No offense, but California 1 is not the most breathtaking highway in the Golden State.
Yes, California’s western most highway starting near Dana Point in Orange County passes through the storied beach towns of Southern California, skirts the edges of Los Angeles and San Francisco, hugs the rugged Big Sur coast, crosses the majestic Golden Gate Bridge, and winds through towering redwoods before ending in Legget in Mendocino County.
Its 656 miles makes it the longest state highway in California.
But when it comes to natural highs it doesn’t come close to Highway 120 that soars to 9,945 feet at Tioga Pass, the loftiest pavement in the state highway system.
Day in and day out when most think of Highway 120 it’s the 6-plus mile rolling parking lot known as the 120 Bypass. The highway, though, is much more than just the bane of frustrated commuters. It offers a magical carpet ride on asphalt that allows you to savor nature’s handiwork including a sediment filled inland sea, four glacial ages, the sub-snail pace uplift of the Sierra, and the aftermath of massive volcanic eruptions.
Highway 120 takes you across the most fertile and productive valley in the world, allows you to access the stunning glacier carved Yosemite Valley, takes you through Tuolumne Meadows surrounded by majestic granite peaks, descends 3,000 feet along the edge of the epic Tioga Canyon, passes the remnants of a prehistoric lake formed 760,000 years ago that is now known as Mono Lake, runs just north of the Long Valley Caldera that is among California’s active volcanoes, and swings through Benton with its rustic hot springs.
The route starts on the edge of the Delta just north of Mossdale Crossing on the San Joaquin River with its junction with Interstate 5. It runs through San Joaquin, Stanislaus, Tuolumne, and Mono counties.
Along the way it winds up the New Priest Grade with its 100-plus sharp hairpin turns east of Don Pedro Lake. It was built as an alternative to the original Priest Grade with its 17 percent grade that tests engines on the way up and puts the heat on brakes on the downhill.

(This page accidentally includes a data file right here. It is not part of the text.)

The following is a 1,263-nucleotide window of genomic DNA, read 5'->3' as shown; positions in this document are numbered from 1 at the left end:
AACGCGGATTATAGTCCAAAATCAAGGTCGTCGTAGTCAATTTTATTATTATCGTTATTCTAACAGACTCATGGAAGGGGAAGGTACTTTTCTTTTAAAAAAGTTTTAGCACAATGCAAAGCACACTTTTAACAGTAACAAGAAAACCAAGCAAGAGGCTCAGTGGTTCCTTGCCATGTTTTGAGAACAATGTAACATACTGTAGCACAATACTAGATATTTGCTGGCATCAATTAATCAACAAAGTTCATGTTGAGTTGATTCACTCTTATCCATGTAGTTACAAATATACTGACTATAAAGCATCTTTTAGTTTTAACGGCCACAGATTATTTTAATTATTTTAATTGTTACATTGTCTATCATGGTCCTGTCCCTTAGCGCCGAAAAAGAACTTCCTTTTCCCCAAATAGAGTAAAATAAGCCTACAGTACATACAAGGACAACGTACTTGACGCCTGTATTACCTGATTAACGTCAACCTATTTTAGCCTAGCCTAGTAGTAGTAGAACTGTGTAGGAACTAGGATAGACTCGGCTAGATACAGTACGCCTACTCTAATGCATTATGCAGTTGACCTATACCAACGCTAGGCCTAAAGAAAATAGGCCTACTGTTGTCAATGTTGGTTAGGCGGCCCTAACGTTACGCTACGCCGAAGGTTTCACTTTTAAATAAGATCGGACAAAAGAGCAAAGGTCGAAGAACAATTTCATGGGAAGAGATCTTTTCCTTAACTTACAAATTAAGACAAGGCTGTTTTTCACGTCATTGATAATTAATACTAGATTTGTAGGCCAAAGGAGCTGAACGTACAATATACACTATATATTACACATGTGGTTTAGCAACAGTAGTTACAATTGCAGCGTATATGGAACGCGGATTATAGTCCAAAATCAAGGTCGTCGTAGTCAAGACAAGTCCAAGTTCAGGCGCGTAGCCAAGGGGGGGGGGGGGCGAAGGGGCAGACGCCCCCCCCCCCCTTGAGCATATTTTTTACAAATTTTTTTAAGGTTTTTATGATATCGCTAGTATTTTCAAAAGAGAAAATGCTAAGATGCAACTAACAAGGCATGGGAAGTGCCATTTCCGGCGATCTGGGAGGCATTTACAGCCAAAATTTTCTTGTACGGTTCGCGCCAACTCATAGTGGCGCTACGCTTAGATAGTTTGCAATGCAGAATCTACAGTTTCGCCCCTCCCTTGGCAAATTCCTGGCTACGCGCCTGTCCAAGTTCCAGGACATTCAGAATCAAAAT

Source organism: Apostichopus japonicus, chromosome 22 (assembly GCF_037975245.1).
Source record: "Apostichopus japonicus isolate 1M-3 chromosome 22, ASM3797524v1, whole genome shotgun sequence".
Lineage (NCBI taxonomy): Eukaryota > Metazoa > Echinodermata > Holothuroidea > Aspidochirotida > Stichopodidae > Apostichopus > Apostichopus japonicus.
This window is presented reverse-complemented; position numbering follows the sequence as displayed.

Through Yosemite National Park it becomes Tioga Road where short excursions take you to the largest living things on earth — giant sequoia trees.
Why Highway 120
seems so magical
I’ve been enamored with Highway 120 ever since June 20, 1989 when I first turned onto the highway.
It was just outside of Lee Vining, 160 miles east of Manteca, The Family City.
I also was not driving a car. Instead I was pedaling my way up Tioga Canyon on a fully loaded touring bicycle laden down with 30 pounds of gear in the 25-pound bike frame.
While the 10-mile grind to gain 3,000 feet in elevation is something my quads may want to forget, what has stuck with me was the fact it started to snow within 300 yards of my turning off Highway 395.
Snow on the first day of summer in the high Sierra is not rare. But the snow by the time the highway flattened out near Ellery Lake had accumulated an inch on the pavement.
It was the first time I had bicycled in snow or up that long of a sustained grade.
I was ready for it as I had packed lined tights, a cold weather jersey, and winter cycling gloves, rain gear and even water-proof “booties” for my cycling cleats.
You always prepare for weather changes in the high Sierra. My cycling partner at the time was an 18-year-old high school senior who was 6-foot-4, and weighed 140 pounds dripping wet without an ounce of fat on him and also had winter gear he was wearing over summer cycling shorts and short-sleeved jersey.
A mile into the climb Brian was shivering uncontrollably becoming squirrelly on the racing bicycle he was riding. That is not a good combination with drivers — many not used to driving in snow — passing us within several feet.